It’s easy to take cuttings from them at this time of year
There are many types of vines that we can grow in our garden, including ornamental ones such as Vitis coignetiae and V. vinifera ‘Purpurea’ that are grown for their colourful foliage through summer and autumn, although they also produce small, unpalatable grapes. Edible vines that are grown for their white or black grapes that ripen in late summer can be grown outdoors or undercover, depending on the variety you choose.
Commercial vines are grafted onto rootstocks, but at home it’s easy to propagate them from cuttings taken in late winter. There are two methods that work well. One is to take hardwood cuttings around 20-25cm (8-10in) long, depending on the vigour of the vine. The other is to take vine-eye cuttings that consist of a short section of a stem and a single bud. This is a good way to take lots of cuttings as each bud along a stem is a potential plant. The underside of the vine-eye is wounded with a knife to expose the cambium layer and encourage roots to form.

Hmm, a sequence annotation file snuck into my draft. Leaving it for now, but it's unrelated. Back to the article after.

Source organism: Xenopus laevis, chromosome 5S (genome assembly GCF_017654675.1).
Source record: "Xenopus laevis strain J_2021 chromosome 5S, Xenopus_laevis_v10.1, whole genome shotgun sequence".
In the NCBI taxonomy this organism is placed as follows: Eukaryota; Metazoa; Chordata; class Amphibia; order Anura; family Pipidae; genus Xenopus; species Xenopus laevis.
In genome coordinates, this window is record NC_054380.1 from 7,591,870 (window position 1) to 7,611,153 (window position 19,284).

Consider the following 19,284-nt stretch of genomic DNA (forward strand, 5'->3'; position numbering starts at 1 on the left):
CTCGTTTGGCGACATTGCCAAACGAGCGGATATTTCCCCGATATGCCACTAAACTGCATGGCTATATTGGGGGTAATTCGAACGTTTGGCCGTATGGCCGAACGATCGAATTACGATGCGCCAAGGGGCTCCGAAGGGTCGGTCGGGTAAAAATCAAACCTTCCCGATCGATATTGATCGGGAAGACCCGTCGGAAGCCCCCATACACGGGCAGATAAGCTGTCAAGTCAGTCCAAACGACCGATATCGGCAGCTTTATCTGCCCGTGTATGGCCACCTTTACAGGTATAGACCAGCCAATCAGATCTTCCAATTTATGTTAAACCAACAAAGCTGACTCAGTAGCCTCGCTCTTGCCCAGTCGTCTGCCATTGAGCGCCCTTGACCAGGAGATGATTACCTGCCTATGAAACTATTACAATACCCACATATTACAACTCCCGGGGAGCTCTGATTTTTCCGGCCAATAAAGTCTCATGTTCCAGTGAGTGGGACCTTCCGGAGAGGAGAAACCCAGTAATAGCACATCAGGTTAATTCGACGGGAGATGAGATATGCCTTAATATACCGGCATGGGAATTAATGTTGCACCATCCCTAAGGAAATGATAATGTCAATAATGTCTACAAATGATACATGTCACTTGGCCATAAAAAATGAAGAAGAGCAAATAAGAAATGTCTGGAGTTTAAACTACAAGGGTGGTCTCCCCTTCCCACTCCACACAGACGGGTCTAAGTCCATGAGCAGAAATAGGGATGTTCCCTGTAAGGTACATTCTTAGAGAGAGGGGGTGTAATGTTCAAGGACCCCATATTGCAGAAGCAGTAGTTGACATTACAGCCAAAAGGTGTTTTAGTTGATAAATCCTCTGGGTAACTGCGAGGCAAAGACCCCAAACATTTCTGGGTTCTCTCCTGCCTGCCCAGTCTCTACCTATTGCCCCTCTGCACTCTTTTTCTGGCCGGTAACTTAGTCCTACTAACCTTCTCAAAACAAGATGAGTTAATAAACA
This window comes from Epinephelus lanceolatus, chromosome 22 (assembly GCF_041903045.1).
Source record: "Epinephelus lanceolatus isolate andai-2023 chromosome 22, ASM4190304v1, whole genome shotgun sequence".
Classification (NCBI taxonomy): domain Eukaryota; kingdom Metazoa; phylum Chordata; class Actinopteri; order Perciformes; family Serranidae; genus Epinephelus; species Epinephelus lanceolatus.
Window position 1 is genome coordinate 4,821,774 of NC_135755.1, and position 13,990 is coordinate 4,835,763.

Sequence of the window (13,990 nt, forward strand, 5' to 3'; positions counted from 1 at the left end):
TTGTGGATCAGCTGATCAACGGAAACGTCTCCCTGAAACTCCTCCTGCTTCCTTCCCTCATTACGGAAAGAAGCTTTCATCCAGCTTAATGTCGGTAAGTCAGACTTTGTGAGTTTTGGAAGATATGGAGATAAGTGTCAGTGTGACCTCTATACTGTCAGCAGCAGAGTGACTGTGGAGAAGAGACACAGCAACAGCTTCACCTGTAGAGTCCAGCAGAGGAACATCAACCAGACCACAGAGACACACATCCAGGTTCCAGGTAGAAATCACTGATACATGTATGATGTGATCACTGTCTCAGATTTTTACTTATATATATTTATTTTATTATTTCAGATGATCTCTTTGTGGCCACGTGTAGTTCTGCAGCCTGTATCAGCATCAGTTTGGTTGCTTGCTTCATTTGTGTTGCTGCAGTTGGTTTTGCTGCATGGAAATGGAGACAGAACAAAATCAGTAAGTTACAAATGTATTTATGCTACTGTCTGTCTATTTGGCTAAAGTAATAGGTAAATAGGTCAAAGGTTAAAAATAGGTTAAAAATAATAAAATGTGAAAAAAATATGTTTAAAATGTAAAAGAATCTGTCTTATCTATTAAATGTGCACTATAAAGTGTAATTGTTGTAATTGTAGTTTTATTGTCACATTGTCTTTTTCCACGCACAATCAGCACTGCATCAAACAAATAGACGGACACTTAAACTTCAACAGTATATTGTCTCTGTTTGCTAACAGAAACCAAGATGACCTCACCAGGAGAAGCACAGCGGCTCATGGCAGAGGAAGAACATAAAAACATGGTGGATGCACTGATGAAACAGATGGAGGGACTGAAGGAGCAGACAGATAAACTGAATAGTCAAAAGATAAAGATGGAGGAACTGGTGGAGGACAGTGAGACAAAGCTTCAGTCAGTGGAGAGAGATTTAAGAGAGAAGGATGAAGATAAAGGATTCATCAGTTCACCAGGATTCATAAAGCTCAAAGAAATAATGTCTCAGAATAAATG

For both methods you need healthy one-year old stems from last year and for best results they should be rooted undercover, especially the vine-eye cuttings. A cold greenhouse is fine, but preferably one with frost protection.